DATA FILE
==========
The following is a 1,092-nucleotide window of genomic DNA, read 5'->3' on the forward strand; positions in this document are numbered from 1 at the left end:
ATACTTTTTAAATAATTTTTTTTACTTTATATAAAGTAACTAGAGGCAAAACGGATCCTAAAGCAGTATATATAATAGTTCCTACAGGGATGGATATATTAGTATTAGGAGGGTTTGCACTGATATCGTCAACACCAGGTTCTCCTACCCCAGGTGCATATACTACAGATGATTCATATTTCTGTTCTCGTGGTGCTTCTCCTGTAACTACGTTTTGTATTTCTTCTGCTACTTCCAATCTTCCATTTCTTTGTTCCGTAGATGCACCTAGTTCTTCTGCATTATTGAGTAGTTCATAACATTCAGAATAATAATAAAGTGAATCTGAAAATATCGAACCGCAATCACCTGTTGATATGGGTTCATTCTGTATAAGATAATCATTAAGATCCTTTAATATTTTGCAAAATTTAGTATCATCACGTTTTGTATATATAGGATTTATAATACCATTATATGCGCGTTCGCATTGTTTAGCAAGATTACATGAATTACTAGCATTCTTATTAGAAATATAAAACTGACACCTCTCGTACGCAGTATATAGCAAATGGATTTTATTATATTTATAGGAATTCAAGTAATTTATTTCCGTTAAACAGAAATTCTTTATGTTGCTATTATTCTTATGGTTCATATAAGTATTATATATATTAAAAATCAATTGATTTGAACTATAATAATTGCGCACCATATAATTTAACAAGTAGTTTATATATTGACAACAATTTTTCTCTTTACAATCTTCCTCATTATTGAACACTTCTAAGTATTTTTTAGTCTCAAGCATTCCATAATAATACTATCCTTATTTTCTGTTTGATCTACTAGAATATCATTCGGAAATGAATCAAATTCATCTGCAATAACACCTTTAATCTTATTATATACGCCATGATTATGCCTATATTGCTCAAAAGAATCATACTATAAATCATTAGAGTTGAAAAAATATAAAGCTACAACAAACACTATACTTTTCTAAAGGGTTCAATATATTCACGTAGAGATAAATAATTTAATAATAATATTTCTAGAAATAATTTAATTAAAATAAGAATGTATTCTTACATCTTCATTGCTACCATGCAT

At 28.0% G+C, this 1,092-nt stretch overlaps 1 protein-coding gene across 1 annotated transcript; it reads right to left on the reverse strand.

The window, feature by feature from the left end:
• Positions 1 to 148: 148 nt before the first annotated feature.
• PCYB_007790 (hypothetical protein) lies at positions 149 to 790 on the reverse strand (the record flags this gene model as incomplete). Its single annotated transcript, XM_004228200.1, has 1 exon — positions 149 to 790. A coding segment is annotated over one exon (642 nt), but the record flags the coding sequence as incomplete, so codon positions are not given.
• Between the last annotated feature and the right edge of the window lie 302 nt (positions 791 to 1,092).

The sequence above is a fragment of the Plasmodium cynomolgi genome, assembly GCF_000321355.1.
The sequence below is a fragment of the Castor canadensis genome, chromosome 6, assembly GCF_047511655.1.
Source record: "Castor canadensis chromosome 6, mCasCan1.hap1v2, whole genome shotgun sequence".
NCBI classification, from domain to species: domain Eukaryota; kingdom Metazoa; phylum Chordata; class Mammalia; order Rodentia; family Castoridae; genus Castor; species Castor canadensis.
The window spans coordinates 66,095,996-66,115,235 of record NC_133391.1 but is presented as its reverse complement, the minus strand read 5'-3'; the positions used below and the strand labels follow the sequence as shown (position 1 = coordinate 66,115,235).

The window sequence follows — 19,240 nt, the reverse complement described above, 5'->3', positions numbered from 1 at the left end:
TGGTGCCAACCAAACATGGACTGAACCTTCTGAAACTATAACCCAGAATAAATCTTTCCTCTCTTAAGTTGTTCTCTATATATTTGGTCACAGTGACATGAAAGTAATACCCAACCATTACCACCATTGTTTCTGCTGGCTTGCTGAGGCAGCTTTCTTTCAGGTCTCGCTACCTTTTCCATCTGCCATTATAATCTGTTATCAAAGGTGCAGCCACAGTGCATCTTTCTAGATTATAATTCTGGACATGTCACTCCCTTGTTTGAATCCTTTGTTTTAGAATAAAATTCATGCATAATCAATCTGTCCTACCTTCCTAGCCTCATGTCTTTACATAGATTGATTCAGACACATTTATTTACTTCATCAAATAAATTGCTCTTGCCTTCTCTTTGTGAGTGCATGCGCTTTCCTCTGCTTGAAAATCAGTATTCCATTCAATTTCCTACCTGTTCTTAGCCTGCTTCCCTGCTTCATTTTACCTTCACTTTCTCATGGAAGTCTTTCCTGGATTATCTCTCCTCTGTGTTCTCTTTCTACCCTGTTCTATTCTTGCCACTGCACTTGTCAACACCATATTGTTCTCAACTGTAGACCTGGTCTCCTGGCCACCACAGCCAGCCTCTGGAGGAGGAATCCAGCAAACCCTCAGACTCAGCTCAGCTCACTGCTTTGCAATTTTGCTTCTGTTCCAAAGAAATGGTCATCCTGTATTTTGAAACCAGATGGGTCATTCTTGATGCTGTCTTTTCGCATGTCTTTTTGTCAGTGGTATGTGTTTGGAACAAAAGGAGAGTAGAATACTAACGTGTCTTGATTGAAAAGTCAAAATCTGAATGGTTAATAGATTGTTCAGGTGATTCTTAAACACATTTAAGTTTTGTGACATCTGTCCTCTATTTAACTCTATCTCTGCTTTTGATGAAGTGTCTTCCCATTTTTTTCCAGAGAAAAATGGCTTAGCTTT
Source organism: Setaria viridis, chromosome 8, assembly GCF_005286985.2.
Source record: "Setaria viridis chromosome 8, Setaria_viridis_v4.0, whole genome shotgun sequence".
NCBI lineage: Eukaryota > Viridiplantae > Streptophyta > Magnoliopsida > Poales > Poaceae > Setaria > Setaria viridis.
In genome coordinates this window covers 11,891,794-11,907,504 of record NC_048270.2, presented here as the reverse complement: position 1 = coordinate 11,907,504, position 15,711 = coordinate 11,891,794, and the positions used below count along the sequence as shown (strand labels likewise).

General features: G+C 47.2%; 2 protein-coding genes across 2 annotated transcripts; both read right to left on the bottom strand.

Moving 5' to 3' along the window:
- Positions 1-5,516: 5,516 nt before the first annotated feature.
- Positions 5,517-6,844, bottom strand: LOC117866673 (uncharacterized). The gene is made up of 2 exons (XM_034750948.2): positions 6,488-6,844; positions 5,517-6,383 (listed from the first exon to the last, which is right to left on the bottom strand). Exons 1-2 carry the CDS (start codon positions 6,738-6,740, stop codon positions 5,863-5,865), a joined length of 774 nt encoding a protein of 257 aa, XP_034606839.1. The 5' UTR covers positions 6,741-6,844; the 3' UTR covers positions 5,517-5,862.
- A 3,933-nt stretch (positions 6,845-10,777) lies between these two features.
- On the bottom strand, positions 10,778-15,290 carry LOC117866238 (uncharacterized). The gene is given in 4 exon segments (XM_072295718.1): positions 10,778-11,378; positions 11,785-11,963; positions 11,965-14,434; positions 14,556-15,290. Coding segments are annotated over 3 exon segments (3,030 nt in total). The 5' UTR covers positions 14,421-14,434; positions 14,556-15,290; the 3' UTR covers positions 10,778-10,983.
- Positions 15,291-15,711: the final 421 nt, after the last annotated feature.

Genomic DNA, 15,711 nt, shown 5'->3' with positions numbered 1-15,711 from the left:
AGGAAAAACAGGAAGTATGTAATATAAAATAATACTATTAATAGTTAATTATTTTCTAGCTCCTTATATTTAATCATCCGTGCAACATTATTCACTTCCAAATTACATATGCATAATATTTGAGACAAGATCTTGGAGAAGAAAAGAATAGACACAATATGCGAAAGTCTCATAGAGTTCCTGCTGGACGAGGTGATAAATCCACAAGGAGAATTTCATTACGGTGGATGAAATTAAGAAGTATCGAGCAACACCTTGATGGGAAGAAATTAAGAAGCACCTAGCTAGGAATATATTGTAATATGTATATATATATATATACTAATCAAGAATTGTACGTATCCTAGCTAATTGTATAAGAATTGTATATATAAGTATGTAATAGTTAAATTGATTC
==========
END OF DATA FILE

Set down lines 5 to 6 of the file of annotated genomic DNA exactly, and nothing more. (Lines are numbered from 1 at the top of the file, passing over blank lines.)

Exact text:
• Positions 1 to 148: 148 nt before the first annotated feature.
• PCYB_007790 (hypothetical protein) lies at positions 149 to 790 on the reverse strand (the record flags this gene model as incomplete). Its single annotated transcript, XM_004228200.1, has 1 exon — positions 149 to 790. A coding segment is annotated over one exon (642 nt), but the record flags the coding sequence as incomplete, so codon positions are not given.